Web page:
Nasal sprays containing mild steroids such as beclometasone (eg Beconase) are available over-the-counter and on prescription from your GP. This is usually one of the first treatments to try if you have chronic sinusitis. Your GP may also prescribe antibiotics if you have a bacterial infection. Antifungal medicines may be prescribed if chronic sinusitis is caused by a fungus.

If you have chronic sinusitis and an allergy then you may find that controlling your allergy helps to reduce the symptoms of your sinusitis. Antihistamine tablets such as loratadine (eg Clarityn) may help to do this.

If your sinusitis does not get better with these medicines, your GP may prescribe some steroid tablets.

Always read the patient information leaflet that comes with your medicine and ask your pharmacist or doctor for advice.


If your chronic sinusitis doesn’t get better with home or medical (drug) treatments, you may need surgery.

In functional endoscopic sinus surgery (FESS) the surgeon washes out the sinuses sinuses and widens the drainage holes using an endoscope. This can be done under a local or a general anaesthesia. A general anaesthetic means that you will be asleep throughout the operation.

Other types of surgery can remove nasal polyps or correct an obstruction in the nose that may be the cause of your sinusitis. Ask your doctor for more information about the different types of surgery.


There are a number of things you can do to help prevent sinusitis developing such as:

  • taking a short course (usually no longer than seven days) of decongestant medicine when you have a cold
  • keeping your allergy symptoms under control – ask your doctor or pharmacist for advice
  • having a flu vaccination
  • maintaining good general health by eating healthily and taking regular exercise
  • staying well hydrated by drinking plenty of fluids
  • not smoking
  • staying away from smoky environments

Special considerations

If you are flying or diving, the changes in pressure can make the air trapped in your sinuses expand or contract. Usually this just causes increased discomfort, but if you are diving to depth you may be at risk of serious damage. If you are considering going diving, you should always consult your doctor first if you have sinusitis.

Further information

The British Association of Otorhinolaryngologists (ENT-UK)


  • ENT UK. www.entuk.org, accessed 24 May 2007
  • Clinical Knowledge Summaries. www.cks.library.nhs.uk, February 2006
  • Ah-See K, Evans AS. Sinusitis and its management. BMJ 2007; 334:358-36
  • National Institute of Allergy and Infectious Diseases, National Institute of Health, US department of health and human services. www.niaid.nih.gov, accessed 23 May 2007
  • Collier J, Longmore M, Scally P. Oxford Handbook of Clinical Specialities. 6th ed. Oxford: Oxford University Press, 2003
  • Simon C, Everitt H, Kendrick, T. Oxford Handbook of General Practice. 2nd ed. Oxford: Oxford University Press, 2005 (pg 918)
  • Psychostimulant Working Group Report. Scottish Executive, Substance Misuse Division, 2002. www.scotland.gov.uk, accessed 08 June 2007

Related topics

Acute sinusitis

Sinusitis in children

The Link Between Sinus Headaches, Eye Pain & Computer Use

A headache is a common malady that can be brought on by a variety of different factors, such as stress, anxiety, noise, hunger and poor sleep. In recent years, there has been an alarming increase in the number of teenagers and young adults who suffer from headaches on an almost-daily basis. This is no surprise considering the large amount of time spent on computers and hand-held electronic devices.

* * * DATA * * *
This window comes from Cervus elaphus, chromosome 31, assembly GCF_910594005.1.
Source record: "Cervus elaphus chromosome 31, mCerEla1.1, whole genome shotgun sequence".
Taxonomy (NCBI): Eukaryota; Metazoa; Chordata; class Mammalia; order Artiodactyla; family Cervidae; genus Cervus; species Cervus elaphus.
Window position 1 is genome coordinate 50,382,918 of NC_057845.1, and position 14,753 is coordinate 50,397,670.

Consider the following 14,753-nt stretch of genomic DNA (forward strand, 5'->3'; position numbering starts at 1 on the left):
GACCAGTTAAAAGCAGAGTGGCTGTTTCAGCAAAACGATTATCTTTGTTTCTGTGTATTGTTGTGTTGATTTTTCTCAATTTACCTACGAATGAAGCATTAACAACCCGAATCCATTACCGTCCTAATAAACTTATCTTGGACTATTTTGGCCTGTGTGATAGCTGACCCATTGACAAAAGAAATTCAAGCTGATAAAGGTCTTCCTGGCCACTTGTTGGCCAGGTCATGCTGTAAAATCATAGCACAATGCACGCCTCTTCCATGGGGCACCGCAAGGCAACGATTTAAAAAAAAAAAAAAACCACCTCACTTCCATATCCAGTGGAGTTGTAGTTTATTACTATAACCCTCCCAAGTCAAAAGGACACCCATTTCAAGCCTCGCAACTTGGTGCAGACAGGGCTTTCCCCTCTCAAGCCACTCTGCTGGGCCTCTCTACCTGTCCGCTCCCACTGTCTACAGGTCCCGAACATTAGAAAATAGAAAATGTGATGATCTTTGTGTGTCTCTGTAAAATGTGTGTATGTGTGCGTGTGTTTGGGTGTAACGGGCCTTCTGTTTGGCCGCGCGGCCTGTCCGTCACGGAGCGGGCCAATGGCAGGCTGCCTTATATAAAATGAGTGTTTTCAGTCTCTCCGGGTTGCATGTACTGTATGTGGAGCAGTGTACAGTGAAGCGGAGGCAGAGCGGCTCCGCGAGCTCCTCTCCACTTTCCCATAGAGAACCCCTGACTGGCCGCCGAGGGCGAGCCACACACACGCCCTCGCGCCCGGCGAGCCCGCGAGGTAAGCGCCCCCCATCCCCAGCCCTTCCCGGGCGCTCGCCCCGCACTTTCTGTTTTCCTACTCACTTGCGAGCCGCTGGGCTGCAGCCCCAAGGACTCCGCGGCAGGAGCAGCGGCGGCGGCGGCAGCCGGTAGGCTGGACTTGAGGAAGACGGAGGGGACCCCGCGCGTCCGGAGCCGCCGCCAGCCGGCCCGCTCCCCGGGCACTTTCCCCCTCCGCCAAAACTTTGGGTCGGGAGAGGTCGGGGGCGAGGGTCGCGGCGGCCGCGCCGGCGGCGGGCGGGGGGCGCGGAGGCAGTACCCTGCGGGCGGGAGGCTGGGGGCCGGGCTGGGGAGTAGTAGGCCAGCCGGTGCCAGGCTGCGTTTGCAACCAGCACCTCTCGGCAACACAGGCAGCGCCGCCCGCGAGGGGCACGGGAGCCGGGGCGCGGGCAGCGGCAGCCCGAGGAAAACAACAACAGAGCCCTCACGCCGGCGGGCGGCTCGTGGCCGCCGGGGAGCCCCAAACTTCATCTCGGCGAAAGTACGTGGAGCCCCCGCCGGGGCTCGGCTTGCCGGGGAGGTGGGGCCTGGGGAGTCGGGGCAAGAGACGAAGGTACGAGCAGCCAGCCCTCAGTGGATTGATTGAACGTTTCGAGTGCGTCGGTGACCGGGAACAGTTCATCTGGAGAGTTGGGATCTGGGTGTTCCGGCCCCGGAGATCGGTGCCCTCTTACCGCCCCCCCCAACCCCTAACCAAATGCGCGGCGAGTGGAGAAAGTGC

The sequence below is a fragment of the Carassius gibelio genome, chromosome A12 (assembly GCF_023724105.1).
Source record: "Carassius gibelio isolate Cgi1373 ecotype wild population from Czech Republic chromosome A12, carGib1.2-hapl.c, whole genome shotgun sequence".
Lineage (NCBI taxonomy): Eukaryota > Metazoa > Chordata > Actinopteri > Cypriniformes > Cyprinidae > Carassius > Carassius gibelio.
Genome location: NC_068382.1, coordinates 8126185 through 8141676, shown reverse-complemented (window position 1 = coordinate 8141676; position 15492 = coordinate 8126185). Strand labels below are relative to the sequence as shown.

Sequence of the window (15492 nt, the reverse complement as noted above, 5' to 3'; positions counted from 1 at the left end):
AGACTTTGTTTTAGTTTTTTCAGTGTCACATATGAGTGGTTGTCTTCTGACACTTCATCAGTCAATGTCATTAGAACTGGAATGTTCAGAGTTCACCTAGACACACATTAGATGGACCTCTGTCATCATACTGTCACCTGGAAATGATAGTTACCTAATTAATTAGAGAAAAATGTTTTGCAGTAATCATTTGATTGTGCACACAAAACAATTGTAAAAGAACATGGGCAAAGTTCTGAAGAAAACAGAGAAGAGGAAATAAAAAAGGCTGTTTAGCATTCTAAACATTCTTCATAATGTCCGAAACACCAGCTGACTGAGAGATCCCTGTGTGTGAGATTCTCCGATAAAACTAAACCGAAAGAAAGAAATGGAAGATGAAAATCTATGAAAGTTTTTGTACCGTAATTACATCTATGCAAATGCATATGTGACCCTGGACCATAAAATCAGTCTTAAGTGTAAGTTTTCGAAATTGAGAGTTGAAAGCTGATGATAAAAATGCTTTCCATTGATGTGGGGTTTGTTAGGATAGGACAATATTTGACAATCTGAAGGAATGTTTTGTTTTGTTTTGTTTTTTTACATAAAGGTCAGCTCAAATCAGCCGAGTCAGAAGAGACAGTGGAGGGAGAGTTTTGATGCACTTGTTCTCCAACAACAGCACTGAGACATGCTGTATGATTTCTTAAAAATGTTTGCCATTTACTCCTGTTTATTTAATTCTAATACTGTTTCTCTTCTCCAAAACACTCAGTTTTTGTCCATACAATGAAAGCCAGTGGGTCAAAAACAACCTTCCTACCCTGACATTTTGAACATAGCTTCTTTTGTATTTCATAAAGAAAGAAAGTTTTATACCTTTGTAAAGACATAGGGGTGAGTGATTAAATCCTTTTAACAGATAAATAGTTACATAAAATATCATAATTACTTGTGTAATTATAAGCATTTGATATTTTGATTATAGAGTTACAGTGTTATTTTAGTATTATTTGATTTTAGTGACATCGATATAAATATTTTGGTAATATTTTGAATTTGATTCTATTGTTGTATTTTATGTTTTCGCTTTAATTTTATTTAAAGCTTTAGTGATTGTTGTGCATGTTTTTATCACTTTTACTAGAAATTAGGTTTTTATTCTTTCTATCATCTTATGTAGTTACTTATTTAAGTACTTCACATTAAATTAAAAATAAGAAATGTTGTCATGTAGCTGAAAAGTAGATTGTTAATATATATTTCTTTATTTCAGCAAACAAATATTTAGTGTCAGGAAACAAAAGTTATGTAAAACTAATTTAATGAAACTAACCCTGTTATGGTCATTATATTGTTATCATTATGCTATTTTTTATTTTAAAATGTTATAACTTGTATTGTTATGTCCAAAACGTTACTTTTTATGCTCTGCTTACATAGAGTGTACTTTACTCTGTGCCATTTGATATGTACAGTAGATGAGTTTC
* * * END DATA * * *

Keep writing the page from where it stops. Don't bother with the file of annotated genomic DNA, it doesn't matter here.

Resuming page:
Many of these patients also complain of facial pain and pain with eye movement, especially after long bouts of computer usage. A great number of these people were diagnosed with chronic sinus headache or migraine disorder and tried many of the recommended medications and treatments, yet saw little to no improvement in their condition. In the majority of these cases, it’s possible that Binocular Vision Dysfunction was present but wasn’t diagnosed because it was never even considered as a possible cause and/or because a proper binocular vision evaluation was never performed.

How Prolonged Computer Use Affects the Eyes

A large amount of effort is required and it is very taxing to the visual system to keep one’s eyes focused and the vision clear while staring at a computer screen (or that of some other digital device) for hours at a time. If the eyes are out of alignment as well, the eye muscles become even more overworked as they struggle to correct the misalignment. This can then lead to eye strain, facial pain and headaches.

How a NeuroVisual Examination Can Help

A detailed NeuroVisual Evaluation by the doctors at Vision Specialists of Michigan can find even the smallest of misalignments. Developed by our very own Dr. Debby Feinberg, this comprehensive ocular and binocular vision exam takes about an hour and a half. If a misalignment is present, no matter how slight, this evaluation will identify it. Once a binocular vision disorder is diagnosed, the condition can be treated with a pair of glasses containing specialized micro-prism lenses, which will correct the misalignment and allow the overworked eye muscles to relax. This customized prescription may require tweaking a time or two, but for most people, the glasses greatly reduce or even eliminate the symptoms within a short period of time.

Could It Be Your Eyes?

If you’re suffering from headaches, migraines, eye or facial pain, or dizziness and nausea, start by taking our online BVD questionnaire. To set an appointment, contact Vision Specialists of Michigan at (248) 258-9000. If we determine that Binocular Vision Dysfunction is present, we can quickly help you receive relief from your symptoms and get you back on your way to a life free of eye pain and visual problems.

Sinus Infection in Eye – SmartDocMD

Sinus infections are a common cause of illnesses in patients. SmartDocMD features information on sinus infection symptoms and causes frequently. Many patients that experience sinus infections describe symptoms that involve their eyes, or around their eyes. In fact, many questions they have revolve around sinus infection in eye, and watery eyes sinus infections. If you believe that you have any infection in your eye, you should consult a doctor. Read more about sinus infection in eye and related symptoms.